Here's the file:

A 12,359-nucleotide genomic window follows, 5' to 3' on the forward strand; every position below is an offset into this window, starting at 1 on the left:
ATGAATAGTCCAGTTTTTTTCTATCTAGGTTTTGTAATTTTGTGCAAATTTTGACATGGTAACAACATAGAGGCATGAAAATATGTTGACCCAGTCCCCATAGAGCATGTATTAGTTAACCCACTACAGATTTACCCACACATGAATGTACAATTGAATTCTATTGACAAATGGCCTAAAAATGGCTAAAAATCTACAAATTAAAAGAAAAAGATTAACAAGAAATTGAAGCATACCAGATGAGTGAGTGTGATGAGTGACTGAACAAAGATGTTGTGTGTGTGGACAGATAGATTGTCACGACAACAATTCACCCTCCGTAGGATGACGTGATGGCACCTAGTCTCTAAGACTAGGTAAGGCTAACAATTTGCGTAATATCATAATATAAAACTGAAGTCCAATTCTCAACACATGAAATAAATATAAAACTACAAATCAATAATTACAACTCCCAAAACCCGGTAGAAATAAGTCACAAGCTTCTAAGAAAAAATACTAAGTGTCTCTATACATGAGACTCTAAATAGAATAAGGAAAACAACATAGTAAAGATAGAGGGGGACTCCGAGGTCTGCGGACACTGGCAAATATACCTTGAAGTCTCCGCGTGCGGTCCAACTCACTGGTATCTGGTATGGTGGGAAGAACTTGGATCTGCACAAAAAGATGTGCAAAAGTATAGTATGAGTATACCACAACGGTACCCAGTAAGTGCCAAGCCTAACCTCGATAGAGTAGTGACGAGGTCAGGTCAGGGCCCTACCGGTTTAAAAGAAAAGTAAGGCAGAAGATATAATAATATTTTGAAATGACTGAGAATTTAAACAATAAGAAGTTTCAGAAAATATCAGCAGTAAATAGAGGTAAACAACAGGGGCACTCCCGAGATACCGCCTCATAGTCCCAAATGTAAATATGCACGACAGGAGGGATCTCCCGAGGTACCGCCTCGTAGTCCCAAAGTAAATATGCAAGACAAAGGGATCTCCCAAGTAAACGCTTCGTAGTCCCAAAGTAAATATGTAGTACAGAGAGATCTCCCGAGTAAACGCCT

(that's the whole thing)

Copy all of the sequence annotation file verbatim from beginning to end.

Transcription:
A 12,359-nucleotide genomic window follows, 5' to 3' on the forward strand; every position below is an offset into this window, starting at 1 on the left:
ATGAATAGTCCAGTTTTTTTCTATCTAGGTTTTGTAATTTTGTGCAAATTTTGACATGGTAACAACATAGAGGCATGAAAATATGTTGACCCAGTCCCCATAGAGCATGTATTAGTTAACCCACTACAGATTTACCCACACATGAATGTACAATTGAATTCTATTGACAAATGGCCTAAAAATGGCTAAAAATCTACAAATTAAAAGAAAAAGATTAACAAGAAATTGAAGCATACCAGATGAGTGAGTGTGATGAGTGACTGAACAAAGATGTTGTGTGTGTGGACAGATAGATTGTCACGACAACAATTCACCCTCCGTAGGATGACGTGATGGCACCTAGTCTCTAAGACTAGGTAAGGCTAACAATTTGCGTAATATCATAATATAAAACTGAAGTCCAATTCTCAACACATGAAATAAATATAAAACTACAAATCAATAATTACAACTCCCAAAACCCGGTAGAAATAAGTCACAAGCTTCTAAGAAAAAATACTAAGTGTCTCTATACATGAGACTCTAAATAGAATAAGGAAAACAACATAGTAAAGATAGAGGGGGACTCCGAGGTCTGCGGACACTGGCAAATATACCTTGAAGTCTCCGCGTGCGGTCCAACTCACTGGTATCTGGTATGGTGGGAAGAACTTGGATCTGCACAAAAAGATGTGCAAAAGTATAGTATGAGTATACCACAACGGTACCCAGTAAGTGCCAAGCCTAACCTCGATAGAGTAGTGACGAGGTCAGGTCAGGGCCCTACCGGTTTAAAAGAAAAGTAAGGCAGAAGATATAATAATATTTTGAAATGACTGAGAATTTAAACAATAAGAAGTTTCAGAAAATATCAGCAGTAAATAGAGGTAAACAACAGGGGCACTCCCGAGATACCGCCTCATAGTCCCAAATGTAAATATGCACGACAGGAGGGATCTCCCGAGGTACCGCCTCGTAGTCCCAAAGTAAATATGCAAGACAAAGGGATCTCCCAAGTAAACGCTTCGTAGTCCCAAAGTAAATATGTAGTACAGAGAGATCTCCCGAGTAAACGCCT